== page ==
Global balance sheet deleveraging will play the dominant role in PIMCO's current cyclical economic outlook. Front and centre in this regard is the rapidly progressing sovereign debt crisis in the eurozone, the debt deflationary feedback loop associated with it, and the quality and quantity of policy responses applied to contain it. As goes the eurozone deleveraging, so goes the global economy over the next six to 12 months.
To judge the impact of eurozone deleveraging on the global economy, we must answer three questions. First, how much austerity will the eurozone impose upon itself to restore the balance between debtors and creditors? Second, will eurozone sovereign haircuts or defaults remain a part of the deleveraging process? And third, what role will the European Central Bank play in controlling the depth, breadth and velocity of sovereign debt deleveraging?
Stress testing the plan
Eurozone governments are about to legislate a plan of significant fiscal austerity over the coming years. By PIMCO estimates, austerity programs across both healthy and unhealthy balance sheet countries in the eurozone will pose a drag on growth to the tune of 1.5 to 2 percentage points over the next 12 to 24 months. This means that, absent any increase in private or external sources of aggregate demand, the eurozone economy will likely experience a recession in 2012. Indeed, PIMCO expects the eurozone economy to shrink by 1-1.5 per cent in 2012.
Eurozone sovereign haircuts and defaults will likely remain a part of the deleveraging outlook. The acceleration of the European Stability Mechanism and the introduction of collective action clauses on newly issued sovereign debt under the ESM mean that future haircuts, write-downs and private-sector subordination are still possible – and probable. This, in turn, means that eurozone banks – which have been the chief private-sector financiers of eurozone sovereigns – will need a substantial amount of new capital to maintain their own balance sheets and provide ongoing credit to the real economy for growth. This new capital will be needed primarily to fill the ex ante equity hole generated by now ‘risky’ sovereign credit exposures. It will also be a necessary condition for maintaining an effective monetary policy transmission mechanism to the eurozone real economy. If eurozone banks remain under-capitalised for much longer, their borrowing costs could climb too high for credit growth, and they would be forced to deleverage private credit commitments at a time when eurozone sovereigns are attempting to do the same with fiscal policy.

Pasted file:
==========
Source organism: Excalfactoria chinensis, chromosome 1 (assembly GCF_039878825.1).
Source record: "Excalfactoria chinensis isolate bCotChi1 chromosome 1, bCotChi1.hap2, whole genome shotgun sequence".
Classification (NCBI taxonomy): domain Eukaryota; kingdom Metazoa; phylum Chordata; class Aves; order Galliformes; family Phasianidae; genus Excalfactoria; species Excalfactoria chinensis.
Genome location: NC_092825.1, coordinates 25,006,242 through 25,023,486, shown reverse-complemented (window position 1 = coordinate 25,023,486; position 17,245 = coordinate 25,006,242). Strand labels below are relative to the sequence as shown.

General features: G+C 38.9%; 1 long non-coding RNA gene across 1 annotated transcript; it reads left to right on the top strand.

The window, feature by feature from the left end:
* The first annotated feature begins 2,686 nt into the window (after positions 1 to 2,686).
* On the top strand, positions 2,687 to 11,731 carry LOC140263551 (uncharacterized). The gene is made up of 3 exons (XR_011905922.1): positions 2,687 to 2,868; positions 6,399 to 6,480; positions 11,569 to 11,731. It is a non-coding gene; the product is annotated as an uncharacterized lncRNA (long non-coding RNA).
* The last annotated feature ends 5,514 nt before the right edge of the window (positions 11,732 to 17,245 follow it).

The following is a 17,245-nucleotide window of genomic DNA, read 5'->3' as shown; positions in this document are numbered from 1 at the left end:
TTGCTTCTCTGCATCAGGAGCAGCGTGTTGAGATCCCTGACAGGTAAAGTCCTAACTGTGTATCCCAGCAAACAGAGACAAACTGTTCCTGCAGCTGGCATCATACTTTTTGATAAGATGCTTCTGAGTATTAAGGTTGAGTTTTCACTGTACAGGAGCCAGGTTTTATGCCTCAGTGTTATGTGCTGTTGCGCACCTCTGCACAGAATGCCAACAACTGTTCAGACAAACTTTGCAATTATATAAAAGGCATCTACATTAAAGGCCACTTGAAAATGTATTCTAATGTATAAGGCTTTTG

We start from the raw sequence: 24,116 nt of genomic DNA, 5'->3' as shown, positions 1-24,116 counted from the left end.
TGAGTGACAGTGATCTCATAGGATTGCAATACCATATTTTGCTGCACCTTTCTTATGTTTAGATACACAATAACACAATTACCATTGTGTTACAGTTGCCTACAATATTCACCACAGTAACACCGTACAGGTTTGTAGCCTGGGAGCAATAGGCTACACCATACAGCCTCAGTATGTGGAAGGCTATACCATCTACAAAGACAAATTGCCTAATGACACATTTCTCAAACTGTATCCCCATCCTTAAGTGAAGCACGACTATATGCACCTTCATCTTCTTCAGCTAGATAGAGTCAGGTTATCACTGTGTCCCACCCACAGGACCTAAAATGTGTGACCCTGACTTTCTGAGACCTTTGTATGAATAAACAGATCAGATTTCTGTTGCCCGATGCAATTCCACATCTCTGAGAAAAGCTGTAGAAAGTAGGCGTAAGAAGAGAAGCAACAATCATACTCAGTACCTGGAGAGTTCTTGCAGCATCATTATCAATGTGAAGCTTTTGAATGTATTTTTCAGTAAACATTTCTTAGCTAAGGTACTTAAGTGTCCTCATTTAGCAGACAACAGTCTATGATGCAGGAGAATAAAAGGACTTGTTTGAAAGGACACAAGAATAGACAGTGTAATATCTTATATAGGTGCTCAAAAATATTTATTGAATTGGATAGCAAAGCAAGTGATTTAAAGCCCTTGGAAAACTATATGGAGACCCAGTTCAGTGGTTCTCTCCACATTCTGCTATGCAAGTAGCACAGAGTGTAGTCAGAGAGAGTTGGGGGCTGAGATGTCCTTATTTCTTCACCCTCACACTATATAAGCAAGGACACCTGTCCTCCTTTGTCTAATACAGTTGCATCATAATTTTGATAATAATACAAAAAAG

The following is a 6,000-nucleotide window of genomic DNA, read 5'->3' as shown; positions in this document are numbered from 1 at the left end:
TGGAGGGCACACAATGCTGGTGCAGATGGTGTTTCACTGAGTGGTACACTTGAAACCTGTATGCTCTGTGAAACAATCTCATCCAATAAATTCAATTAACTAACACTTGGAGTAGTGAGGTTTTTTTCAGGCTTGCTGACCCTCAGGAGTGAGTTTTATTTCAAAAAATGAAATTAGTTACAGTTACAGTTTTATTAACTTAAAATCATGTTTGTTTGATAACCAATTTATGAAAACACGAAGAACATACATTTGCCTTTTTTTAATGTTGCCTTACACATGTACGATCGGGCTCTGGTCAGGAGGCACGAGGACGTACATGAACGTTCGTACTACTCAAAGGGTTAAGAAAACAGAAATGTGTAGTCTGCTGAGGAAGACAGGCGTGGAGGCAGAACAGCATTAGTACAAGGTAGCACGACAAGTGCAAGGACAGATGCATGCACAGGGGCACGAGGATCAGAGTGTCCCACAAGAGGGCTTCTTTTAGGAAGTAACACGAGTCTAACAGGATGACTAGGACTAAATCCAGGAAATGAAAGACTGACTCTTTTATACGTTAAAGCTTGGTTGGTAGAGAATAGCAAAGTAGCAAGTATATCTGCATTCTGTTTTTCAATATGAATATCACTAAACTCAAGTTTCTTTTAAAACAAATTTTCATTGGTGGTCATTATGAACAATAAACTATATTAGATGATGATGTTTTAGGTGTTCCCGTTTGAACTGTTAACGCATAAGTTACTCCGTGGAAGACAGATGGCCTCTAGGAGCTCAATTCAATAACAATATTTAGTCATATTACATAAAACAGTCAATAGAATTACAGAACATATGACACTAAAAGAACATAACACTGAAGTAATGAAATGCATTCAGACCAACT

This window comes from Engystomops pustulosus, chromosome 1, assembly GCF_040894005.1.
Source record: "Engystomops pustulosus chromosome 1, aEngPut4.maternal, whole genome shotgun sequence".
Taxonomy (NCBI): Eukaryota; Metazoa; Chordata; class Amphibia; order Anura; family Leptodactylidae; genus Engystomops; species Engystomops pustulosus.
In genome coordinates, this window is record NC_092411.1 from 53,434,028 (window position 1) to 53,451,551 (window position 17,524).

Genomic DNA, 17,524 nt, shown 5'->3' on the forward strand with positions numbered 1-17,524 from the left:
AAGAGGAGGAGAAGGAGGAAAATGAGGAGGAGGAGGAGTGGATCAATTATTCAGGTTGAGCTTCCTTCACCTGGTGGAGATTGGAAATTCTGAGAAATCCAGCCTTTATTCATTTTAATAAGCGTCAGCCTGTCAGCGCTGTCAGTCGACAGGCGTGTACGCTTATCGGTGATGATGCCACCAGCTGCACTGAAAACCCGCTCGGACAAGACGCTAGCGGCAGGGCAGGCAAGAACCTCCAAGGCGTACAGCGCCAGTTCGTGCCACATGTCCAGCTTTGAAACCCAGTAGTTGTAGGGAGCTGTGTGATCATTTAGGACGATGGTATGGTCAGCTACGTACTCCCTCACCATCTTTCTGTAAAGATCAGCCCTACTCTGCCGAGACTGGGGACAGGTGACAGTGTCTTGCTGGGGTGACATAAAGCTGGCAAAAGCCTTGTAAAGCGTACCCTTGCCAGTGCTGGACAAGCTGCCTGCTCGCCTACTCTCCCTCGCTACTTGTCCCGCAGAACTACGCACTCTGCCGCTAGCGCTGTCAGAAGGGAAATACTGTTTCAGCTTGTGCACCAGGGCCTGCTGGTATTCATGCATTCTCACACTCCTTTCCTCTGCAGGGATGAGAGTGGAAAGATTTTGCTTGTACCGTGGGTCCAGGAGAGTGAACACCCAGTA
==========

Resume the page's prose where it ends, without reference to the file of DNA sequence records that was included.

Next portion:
To be clear: The eurozone economy cannot bear a concomitant deleveraging in sovereign and banking system balance sheets, given an already weak growth outlook.
The ECB, therefore, must play the critical role of deleveraging police in the year ahead. Only the ECB has a balance sheet large enough, credible enough, and flexible enough to prevent the eurozone sovereign and banking system deleveraging from turning into an uncontrolled Minsky Moment (referencing economist Hyman Minsky and referring to the inflection point when investors must sell assets to pay off debts, pushing down asset prices across the board). An acceleration of the debt deflationary feedback loop will be the odds-on outcome if the ECB continues to play coy with its own balance sheet.